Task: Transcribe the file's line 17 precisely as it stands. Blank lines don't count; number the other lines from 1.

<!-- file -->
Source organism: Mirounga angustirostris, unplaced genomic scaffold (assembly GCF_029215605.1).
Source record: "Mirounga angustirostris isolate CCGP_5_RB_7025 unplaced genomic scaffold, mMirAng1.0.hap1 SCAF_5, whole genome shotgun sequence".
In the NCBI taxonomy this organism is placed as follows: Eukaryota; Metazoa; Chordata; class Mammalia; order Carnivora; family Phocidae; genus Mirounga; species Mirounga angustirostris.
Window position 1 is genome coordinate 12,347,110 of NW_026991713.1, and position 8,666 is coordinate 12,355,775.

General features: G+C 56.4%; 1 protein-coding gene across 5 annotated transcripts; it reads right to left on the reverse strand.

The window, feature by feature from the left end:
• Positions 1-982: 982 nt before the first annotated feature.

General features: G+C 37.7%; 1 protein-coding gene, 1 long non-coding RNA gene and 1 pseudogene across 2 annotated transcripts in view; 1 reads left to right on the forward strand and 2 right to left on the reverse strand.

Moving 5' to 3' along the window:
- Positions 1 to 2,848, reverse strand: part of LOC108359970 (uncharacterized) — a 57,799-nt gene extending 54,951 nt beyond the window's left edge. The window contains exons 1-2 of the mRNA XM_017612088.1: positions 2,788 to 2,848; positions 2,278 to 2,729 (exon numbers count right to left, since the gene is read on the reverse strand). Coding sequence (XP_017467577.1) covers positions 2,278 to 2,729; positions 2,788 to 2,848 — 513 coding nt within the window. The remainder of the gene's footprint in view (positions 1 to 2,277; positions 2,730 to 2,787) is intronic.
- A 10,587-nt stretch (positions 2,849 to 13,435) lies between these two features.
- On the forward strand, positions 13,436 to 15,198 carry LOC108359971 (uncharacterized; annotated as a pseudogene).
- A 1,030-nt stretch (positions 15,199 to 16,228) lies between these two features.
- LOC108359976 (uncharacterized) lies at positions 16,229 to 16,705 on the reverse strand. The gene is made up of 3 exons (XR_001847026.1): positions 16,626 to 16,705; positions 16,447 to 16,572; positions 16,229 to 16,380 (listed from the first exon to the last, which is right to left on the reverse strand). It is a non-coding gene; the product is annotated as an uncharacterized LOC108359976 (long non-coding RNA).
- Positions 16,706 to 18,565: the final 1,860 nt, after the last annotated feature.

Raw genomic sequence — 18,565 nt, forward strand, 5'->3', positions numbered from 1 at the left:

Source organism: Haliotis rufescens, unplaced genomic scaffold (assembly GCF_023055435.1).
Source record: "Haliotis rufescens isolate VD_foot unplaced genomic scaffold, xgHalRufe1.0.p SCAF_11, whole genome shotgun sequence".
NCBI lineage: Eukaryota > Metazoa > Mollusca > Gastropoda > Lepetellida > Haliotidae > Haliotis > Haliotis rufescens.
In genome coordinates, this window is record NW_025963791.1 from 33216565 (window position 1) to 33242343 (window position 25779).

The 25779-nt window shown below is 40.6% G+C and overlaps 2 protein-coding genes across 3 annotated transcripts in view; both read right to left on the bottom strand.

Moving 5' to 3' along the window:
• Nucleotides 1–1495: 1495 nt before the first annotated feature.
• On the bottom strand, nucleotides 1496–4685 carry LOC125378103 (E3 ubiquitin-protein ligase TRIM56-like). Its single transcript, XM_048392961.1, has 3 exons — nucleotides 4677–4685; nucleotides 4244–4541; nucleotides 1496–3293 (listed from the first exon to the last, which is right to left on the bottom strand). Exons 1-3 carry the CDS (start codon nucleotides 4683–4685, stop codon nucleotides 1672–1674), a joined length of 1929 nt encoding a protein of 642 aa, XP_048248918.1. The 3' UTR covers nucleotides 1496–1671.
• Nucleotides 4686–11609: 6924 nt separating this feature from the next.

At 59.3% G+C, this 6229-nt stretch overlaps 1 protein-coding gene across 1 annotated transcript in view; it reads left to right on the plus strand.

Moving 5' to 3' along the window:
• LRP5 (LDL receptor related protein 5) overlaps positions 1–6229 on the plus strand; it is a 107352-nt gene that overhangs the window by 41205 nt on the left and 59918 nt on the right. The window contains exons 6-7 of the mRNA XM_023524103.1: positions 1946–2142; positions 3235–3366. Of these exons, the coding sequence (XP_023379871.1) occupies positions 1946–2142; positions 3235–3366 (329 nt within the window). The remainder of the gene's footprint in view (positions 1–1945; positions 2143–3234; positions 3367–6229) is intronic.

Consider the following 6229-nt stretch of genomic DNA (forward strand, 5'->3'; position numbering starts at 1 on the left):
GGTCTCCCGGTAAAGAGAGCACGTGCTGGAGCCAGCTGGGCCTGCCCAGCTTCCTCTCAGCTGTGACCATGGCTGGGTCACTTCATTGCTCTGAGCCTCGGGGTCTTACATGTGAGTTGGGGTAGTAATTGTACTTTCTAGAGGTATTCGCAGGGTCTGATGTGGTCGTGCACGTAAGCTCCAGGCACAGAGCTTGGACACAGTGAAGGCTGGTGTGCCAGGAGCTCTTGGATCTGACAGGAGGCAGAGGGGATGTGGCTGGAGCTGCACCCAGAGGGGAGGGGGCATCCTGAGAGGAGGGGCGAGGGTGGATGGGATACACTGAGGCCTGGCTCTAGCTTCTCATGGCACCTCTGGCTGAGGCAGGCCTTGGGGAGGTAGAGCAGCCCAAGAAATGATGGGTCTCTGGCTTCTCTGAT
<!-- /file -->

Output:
Source organism: Haliotis rufescens, unplaced genomic scaffold (assembly GCF_023055435.1).